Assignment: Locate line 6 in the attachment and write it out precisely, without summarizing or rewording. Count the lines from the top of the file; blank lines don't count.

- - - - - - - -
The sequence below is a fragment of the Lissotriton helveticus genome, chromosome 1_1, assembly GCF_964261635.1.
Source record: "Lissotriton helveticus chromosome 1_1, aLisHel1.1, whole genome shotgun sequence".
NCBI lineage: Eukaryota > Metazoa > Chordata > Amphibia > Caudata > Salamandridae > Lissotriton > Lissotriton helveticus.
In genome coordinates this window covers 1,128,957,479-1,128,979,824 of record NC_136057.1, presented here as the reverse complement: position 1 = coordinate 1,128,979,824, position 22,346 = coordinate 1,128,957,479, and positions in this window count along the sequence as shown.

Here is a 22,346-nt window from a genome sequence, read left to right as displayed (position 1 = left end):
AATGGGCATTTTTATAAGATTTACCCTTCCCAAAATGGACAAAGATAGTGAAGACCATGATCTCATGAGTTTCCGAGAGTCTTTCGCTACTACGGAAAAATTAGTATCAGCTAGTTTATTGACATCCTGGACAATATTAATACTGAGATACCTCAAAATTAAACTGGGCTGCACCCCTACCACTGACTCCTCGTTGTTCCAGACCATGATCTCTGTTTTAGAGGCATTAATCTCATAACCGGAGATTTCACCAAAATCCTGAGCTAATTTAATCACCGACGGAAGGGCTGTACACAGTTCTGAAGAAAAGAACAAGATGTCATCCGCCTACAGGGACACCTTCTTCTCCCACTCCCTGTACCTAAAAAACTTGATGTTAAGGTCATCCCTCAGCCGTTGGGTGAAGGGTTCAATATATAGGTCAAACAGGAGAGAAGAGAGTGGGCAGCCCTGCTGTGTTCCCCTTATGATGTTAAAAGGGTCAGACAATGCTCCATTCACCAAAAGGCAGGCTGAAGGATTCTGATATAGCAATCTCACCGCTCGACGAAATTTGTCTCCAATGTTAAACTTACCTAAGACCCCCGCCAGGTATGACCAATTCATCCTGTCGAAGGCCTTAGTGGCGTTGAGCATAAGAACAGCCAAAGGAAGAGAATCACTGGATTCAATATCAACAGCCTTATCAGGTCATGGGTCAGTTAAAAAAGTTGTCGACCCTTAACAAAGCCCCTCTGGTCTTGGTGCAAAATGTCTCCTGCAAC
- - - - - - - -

AATGGGCATTTTTATAAGATTTACCCTTCCCAAAATGGACAAAGATAGTGAAGACCATGATCTCATGAGTTTCCGAGAGTCTTTCGCTACTACGGAAAAATTAGTATCAGCTAGTTTATTGACATCCTGGACAATATTAATACTGAGATACCTCAAAATTAAACTGGGCTGCACCCCTACCACTGACTCCTCGTTGTTCCAGACCATGATCTCTGTTTTAGAGGCATTAATCTCATAACCGGAGATTTCACCAAAATCCTGAGCTAATTTAATCACCGACGGAAGGGCTGTACACAGTTCTGAAGAAAAGAACAAGATGTCATCCGCCTACAGGGACACCTTCTTCTCCCACTCCCTGTACCTAAAAAACTTGATGTTAAGGTCATCCCTCAGCCGTTGGGTGAAGGGTTCAATATATAGGTCAAACAGGAGAGAAGAGAGTGGGCAGCCCTGCTGTGTTCCCCTTATGATGTTAAAAGGGTCAGACAATGCTCCATTCACCAAAAGGCAGGCTGAAGGATTCTGATATAGCAATCTCACCGCTCGACGAAATTTGTCTCCAATGTTAAACTTACCTAAGACCCCCGCCAGGTATGACCAATTCATCCTGTCGAAGGCCTTAGTGGCGTTGAGCATAAGAACAGCCAAAGGAAGAGAATCACTGGATTCAATATCAACAGCCTTATCAGGTCATGGGTCAGTTAAAAAAGTTGTCGACCCTTAACAAAGCCCCTCTGGTCTTGGTGCAAAATGTCTCCTGCAAC